Some business owners may find accounting confusing, especially if they were never trained in this area. In addition, their accountant may have never explained accounting principles to them in simple terms they can understand.
Overwhelmed, owners may end up ignoring the entire accounting area of their business except for when they are forced to face it during tax season. As a result, they may miss key numbers that can help their company become more successful. Knowing the following five accounting principles can help those business owners who want to get a handle on accounting.
1. Cash Flow
Companies may go out of business not because they lack sales or profit, but because they have too little cash flow. Cash is not the same thing as revenue. Sales happen when a company sells a product or delivers a service, but a company only actually gets cash when it collects payments from the customer. Cash flow is one of the factors that can make a business engine operate and keeps companies moving forward.
You may want to consider creating a plan to ensure you have enough cash to grow your company. The activities that can have a large effect on cash flow are:
- How quickly customers pay the company. The faster they pay, the faster cash pours into the company.
- How slowly the company pays their own vendors. The slower these bills are paid, the more cash the company retains.
- The inventory size and how many times it turns in a year. The larger the inventory, the more cash that needs to be invested to maintain it.
2. Percent of Gross Margin
A big influence on any company's overall profit—and what the owner gets to take home or reinvest—is its gross margin. The difference between sales and cost of goods is known as the gross margin. Many times it is expressed as a percentage of sales. For example, selling a $40 product for $100 gives a gross margin of $60 or 60 percent.
When figuring out the cost of a product, you may want to include everything that is directly related to delivering that product or service. For example, for a service company, it might be the cost of the people with related payroll taxes and benefits. For a toy company, it might be the cost of the product and shipping. You may want to make sure that the gross margin percentage is as high as possible so you can cover other fixed and variable expenses and still maintain a healthy profit at the bottom line. Mathematically, a gross margin of at least 40 to 50 percent may make it easier to achieve this.
3. Variable and Fixed Expenses
Variable expenses can change based on how much product or service is sold in a given month. This can include the cost of inventory, customer shipping and sales commissions.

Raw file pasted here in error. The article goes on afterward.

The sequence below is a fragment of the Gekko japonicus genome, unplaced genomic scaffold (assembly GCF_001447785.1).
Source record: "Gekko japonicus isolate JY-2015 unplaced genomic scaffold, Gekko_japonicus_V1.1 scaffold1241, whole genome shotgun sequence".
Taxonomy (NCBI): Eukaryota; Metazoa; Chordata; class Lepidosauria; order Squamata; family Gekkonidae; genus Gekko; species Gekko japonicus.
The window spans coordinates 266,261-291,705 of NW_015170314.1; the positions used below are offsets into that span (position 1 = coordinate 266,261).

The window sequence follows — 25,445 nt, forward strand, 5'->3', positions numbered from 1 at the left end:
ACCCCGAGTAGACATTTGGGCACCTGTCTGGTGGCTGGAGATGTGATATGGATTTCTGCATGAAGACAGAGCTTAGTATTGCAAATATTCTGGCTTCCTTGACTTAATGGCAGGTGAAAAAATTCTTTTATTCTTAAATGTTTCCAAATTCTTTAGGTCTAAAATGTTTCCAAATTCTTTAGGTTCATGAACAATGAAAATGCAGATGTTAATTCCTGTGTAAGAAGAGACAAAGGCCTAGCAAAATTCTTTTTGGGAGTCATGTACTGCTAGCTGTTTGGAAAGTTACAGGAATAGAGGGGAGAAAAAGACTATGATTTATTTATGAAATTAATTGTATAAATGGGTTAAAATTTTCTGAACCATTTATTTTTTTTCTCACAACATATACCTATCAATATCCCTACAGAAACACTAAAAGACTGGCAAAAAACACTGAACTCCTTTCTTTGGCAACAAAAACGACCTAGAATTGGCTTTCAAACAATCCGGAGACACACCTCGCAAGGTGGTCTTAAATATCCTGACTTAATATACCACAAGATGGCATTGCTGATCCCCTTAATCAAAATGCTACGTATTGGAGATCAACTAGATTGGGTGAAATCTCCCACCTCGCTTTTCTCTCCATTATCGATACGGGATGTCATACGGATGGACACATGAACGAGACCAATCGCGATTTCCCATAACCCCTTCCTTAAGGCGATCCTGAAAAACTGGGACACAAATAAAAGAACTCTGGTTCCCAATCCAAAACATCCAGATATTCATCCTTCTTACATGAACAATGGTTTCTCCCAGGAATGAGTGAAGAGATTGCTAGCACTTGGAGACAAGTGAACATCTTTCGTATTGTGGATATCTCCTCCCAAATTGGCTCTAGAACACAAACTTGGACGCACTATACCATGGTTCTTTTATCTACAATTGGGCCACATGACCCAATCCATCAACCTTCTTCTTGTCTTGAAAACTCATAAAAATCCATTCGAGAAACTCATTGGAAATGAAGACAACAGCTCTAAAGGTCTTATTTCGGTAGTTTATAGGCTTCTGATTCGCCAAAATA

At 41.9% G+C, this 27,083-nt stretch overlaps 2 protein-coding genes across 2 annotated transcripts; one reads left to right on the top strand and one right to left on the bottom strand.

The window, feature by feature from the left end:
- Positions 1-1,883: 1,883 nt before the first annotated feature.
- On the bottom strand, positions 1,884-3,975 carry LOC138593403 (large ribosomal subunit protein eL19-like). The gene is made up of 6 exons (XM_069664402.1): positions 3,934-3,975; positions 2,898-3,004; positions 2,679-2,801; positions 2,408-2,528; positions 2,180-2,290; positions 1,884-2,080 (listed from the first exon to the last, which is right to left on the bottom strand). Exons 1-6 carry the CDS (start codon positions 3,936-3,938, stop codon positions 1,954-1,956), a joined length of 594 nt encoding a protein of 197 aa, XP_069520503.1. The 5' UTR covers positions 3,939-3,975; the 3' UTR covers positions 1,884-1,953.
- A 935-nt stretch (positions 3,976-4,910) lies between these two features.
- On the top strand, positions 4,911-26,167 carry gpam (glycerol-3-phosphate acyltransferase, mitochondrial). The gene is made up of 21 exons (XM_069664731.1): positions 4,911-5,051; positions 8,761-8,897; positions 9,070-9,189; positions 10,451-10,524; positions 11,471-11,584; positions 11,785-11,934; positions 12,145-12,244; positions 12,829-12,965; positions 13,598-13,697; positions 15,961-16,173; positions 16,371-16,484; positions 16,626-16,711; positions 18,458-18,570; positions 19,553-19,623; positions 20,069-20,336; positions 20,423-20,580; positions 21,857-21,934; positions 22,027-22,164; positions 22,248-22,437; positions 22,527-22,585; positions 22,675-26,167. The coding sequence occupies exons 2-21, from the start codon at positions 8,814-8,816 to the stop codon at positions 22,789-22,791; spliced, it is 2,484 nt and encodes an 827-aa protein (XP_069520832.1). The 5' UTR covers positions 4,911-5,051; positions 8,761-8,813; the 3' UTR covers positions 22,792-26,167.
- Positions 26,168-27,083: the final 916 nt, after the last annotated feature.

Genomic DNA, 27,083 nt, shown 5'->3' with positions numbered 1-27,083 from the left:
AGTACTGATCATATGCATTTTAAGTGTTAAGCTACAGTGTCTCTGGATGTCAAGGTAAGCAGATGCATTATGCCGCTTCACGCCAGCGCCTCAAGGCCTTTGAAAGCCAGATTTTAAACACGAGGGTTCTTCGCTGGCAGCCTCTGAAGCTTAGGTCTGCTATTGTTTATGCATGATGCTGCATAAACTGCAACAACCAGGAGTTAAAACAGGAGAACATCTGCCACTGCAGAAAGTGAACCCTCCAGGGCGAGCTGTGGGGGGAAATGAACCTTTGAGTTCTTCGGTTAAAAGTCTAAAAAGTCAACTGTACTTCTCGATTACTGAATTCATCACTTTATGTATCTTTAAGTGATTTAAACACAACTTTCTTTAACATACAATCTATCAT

Fixed expenses stay the same regardless of what is sold in a month (e.g. office rent, utilities and some employees). Keeping as many expenses variable as possible—and only a few expenses fixed—can help companies make a higher profit. Underused resources can become a real drag on the bottom line. This can happen when your employees don't produce at their maximum potential because the pace of the business alternates between very busy and extremely slow. You can try to keep these expenses variable by using seasonal workers, freelancers or other third-party resources and only paying them when they work.
4. Double-Entry Accounting
Double-entry accounting is one of the most fundamental accounting principles around—all financial statements are based on it. It means that each recorded transaction (recording a sale, paying a bill, collecting payments) has equal yet opposite effects in at least two different accounts.
It also enforces the important balance sheet equation of assets equals liabilities plus equity. In double-entry accounting, each transaction is recorded as a debit and credit where a debit in one account is offset by a credit in another account. As a result, the sum of all debits is exactly equal to the sum of all credits. This method can help business owners prepare accurate financial statements and detect errors in the company records. Double-entry accounting can also make it difficult to manipulate financial accounts because it provides a series of checks and balances.
5. Matching Revenue and Expenses
Matching accounting principles state that when a company financially recognizes revenue, they need to also record its related expenses. I recommend never recording sales without logging what the expense is to produce that revenue. For example, when a piano is repaired, you'd record not only what the customer was charged, but the cost of the person to repair the piano plus any new strings or additional supplies.
Finally, outside of tax season, consider asking your accountant to teach you other accounting principles that can help your company at a pace you can understand.
Read more articles on accounting.
The information contained in this article is for generalized informational and educational purposes only and is not designed to substitute for, or replace, a professional opinion about any particular business or situation or judgment about the risks or appropriateness of any financial or business strategy or approach for any specific business or situation. THIS ARTICLE IS NOT A SUBSTITUTE FOR PROFESSIONAL ADVICE. The views and opinions expressed in authored articles on OPEN Forum represent the opinion of their author and do not necessarily represent the views, opinions and/or judgments of American Express Company or any of its affiliates, subsidiaries or divisions (including, without limitation, American Express OPEN). American Express makes no representation as to, and is not responsible for, the accuracy, timeliness, completeness or reliability of any opinion, advice or statement made in this article.